Broadband customers could get the right to end their contract without penalty if their speed falls below a minimum level, under new protections set out by Ofcom today.
The telecoms regulator has published a series of proposed changes to its Codes of Practice which would improve the pre-sales information customers receive about their likely speeds and let them walk away it ISPs failed to deliver.
Ofcom says the new rules would help tackle the often significant gap between currently published ‘up to’ speeds and those customer actually receive which can be much slower, especially in peak times.
Where companies failed to deliver a guaranteed minimum level customers would gain the right to walk away penalty-free and, for the first time, this right would include phone and pay-TV services bought with broadband.
Lindsey Fussell, Ofcom’s Consumer Group Director, said: “We want broadband shoppers to know what they’re buying, and what speeds to expect.
“So we plan to close the gap between what’s advertised and what’s delivered, giving customers a fuller picture before they commit to a contract.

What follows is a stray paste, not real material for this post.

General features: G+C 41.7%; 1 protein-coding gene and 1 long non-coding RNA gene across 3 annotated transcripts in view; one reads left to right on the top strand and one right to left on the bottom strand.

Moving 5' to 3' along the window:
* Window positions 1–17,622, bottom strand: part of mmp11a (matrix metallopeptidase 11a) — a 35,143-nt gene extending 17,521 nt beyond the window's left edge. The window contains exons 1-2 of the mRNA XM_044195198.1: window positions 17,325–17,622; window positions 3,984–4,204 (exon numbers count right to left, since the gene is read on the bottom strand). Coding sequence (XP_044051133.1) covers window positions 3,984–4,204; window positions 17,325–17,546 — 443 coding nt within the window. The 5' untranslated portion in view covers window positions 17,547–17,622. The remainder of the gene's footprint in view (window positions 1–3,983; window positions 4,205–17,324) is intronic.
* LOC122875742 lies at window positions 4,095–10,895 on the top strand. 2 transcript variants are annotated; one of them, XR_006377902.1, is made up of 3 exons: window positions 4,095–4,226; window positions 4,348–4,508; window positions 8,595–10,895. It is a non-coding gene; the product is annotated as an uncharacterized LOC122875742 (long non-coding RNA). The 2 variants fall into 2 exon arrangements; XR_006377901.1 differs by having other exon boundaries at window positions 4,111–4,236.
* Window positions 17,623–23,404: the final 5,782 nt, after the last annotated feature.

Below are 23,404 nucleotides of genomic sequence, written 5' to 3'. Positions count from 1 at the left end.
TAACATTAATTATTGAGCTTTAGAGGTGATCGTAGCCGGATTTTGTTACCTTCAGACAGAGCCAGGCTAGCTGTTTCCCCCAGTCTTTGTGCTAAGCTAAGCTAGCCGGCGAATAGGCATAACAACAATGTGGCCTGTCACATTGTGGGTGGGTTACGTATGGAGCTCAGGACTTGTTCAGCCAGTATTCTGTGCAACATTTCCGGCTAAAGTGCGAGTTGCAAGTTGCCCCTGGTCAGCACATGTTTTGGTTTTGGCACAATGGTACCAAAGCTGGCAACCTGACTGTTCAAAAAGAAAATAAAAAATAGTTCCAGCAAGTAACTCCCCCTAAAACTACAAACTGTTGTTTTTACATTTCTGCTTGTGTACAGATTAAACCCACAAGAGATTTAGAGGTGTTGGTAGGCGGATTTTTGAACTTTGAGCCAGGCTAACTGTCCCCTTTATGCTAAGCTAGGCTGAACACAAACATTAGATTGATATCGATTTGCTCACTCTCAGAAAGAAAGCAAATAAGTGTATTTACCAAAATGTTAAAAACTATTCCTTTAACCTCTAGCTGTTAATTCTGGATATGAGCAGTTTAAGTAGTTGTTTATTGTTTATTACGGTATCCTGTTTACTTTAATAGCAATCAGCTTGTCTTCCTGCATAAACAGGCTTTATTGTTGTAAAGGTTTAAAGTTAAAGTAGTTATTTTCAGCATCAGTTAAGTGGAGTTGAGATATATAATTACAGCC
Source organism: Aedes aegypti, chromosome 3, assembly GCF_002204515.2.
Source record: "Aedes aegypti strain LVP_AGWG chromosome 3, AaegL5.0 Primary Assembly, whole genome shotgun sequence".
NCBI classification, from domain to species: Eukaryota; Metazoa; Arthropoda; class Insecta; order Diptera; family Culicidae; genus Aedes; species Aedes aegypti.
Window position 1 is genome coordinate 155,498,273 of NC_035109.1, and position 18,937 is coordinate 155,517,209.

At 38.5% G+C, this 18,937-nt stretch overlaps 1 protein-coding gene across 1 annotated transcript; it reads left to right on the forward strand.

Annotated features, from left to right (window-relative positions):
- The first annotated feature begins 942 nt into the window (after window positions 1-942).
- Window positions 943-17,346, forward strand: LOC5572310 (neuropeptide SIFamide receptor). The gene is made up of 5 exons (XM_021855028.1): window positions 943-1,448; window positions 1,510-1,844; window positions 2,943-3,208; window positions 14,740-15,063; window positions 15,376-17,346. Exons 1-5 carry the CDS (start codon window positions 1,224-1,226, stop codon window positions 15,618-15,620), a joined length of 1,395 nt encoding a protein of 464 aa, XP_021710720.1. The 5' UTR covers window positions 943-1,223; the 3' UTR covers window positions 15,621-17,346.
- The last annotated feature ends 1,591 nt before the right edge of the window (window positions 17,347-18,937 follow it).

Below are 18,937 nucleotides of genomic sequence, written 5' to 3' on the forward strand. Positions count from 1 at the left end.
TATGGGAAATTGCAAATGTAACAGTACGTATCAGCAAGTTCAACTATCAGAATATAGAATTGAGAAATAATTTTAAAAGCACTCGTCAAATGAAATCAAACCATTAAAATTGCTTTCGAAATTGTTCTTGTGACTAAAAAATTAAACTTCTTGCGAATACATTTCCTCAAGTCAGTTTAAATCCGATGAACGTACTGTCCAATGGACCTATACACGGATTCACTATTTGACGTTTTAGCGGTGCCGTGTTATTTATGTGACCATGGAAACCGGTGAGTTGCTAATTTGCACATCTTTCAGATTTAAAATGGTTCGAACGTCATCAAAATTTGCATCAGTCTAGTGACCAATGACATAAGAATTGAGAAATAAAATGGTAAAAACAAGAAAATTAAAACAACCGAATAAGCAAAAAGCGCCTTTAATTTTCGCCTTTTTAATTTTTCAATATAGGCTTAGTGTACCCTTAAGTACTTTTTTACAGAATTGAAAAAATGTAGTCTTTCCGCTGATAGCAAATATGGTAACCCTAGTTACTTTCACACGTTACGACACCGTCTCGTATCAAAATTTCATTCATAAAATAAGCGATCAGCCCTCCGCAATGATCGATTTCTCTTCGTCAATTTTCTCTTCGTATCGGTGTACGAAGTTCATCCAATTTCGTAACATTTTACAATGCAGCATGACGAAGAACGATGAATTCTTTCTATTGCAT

“We’re also making it easier to walk away from a contract, without penalty, when companies fail to provide the speeds they promise.”
Gillian Guy, chief executive of Citizens Advice, said: “Many people seek our help each year because their slow and intermittent broadband service falls short of what their contract promised.
“For most people, a reliable broadband connection is a necessity – so when they don’t get what they’ve paid for they should always have a quick and easy way out of their contract.
“These changes are an important step in giving consumers more power to hold their broadband provider to account for poor service.”
Ofcom says it expects to publish a final decision on its new Codes of Practice early next year, alongside a consumer guide to help raise awareness of the additional benefits of the new Codes.